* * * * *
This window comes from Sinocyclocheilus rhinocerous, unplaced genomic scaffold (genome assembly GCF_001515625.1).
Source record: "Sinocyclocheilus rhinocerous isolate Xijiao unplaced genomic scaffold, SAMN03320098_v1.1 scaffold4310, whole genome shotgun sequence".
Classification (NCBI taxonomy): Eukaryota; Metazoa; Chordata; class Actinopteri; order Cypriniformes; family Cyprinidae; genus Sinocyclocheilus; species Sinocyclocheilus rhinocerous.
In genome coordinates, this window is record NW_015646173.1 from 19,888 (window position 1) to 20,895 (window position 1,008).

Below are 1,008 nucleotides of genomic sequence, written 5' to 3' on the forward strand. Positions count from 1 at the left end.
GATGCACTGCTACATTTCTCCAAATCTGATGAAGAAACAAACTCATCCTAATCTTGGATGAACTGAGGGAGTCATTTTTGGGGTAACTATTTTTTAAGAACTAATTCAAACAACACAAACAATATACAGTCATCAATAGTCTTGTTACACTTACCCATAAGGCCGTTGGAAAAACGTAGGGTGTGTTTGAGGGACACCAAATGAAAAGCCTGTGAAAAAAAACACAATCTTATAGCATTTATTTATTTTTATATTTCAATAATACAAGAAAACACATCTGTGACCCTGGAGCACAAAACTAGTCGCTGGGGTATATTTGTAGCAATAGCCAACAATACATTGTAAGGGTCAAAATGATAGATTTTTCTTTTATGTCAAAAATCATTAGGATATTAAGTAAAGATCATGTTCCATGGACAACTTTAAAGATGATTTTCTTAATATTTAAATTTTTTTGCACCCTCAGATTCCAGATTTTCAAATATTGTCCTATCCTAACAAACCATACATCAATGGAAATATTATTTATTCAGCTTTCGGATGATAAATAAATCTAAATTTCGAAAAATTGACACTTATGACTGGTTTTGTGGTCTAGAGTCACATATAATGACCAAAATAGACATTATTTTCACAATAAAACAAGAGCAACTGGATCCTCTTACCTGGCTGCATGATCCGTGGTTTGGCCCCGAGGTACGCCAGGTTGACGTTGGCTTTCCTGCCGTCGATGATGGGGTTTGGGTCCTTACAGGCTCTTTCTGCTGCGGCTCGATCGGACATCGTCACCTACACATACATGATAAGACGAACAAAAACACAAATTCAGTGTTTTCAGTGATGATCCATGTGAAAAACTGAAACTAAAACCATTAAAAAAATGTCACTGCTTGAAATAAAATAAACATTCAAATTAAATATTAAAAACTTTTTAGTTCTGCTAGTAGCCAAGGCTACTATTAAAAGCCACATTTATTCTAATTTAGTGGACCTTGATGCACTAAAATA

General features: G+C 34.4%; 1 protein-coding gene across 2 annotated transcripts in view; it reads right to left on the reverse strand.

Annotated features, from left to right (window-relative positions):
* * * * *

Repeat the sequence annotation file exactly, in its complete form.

This window comes from Sinocyclocheilus rhinocerous, unplaced genomic scaffold (genome assembly GCF_001515625.1).
Source record: "Sinocyclocheilus rhinocerous isolate Xijiao unplaced genomic scaffold, SAMN03320098_v1.1 scaffold4310, whole genome shotgun sequence".
Classification (NCBI taxonomy): Eukaryota; Metazoa; Chordata; class Actinopteri; order Cypriniformes; family Cyprinidae; genus Sinocyclocheilus; species Sinocyclocheilus rhinocerous.
In genome coordinates, this window is record NW_015646173.1 from 19,888 (window position 1) to 20,895 (window position 1,008).

Below are 1,008 nucleotides of genomic sequence, written 5' to 3' on the forward strand. Positions count from 1 at the left end.
GATGCACTGCTACATTTCTCCAAATCTGATGAAGAAACAAACTCATCCTAATCTTGGATGAACTGAGGGAGTCATTTTTGGGGTAACTATTTTTTAAGAACTAATTCAAACAACACAAACAATATACAGTCATCAATAGTCTTGTTACACTTACCCATAAGGCCGTTGGAAAAACGTAGGGTGTGTTTGAGGGACACCAAATGAAAAGCCTGTGAAAAAAAACACAATCTTATAGCATTTATTTATTTTTATATTTCAATAATACAAGAAAACACATCTGTGACCCTGGAGCACAAAACTAGTCGCTGGGGTATATTTGTAGCAATAGCCAACAATACATTGTAAGGGTCAAAATGATAGATTTTTCTTTTATGTCAAAAATCATTAGGATATTAAGTAAAGATCATGTTCCATGGACAACTTTAAAGATGATTTTCTTAATATTTAAATTTTTTTGCACCCTCAGATTCCAGATTTTCAAATATTGTCCTATCCTAACAAACCATACATCAATGGAAATATTATTTATTCAGCTTTCGGATGATAAATAAATCTAAATTTCGAAAAATTGACACTTATGACTGGTTTTGTGGTCTAGAGTCACATATAATGACCAAAATAGACATTATTTTCACAATAAAACAAGAGCAACTGGATCCTCTTACCTGGCTGCATGATCCGTGGTTTGGCCCCGAGGTACGCCAGGTTGACGTTGGCTTTCCTGCCGTCGATGATGGGGTTTGGGTCCTTACAGGCTCTTTCTGCTGCGGCTCGATCGGACATCGTCACCTACACATACATGATAAGACGAACAAAAACACAAATTCAGTGTTTTCAGTGATGATCCATGTGAAAAACTGAAACTAAAACCATTAAAAAAATGTCACTGCTTGAAATAAAATAAACATTCAAATTAAATATTAAAAACTTTTTAGTTCTGCTAGTAGCCAAGGCTACTATTAAAAGCCACATTTATTCTAATTTAGTGGACCTTGATGCACTAAAATA

General features: G+C 34.4%; 1 protein-coding gene across 2 annotated transcripts in view; it reads right to left on the reverse strand.

Annotated features, from left to right (window-relative positions):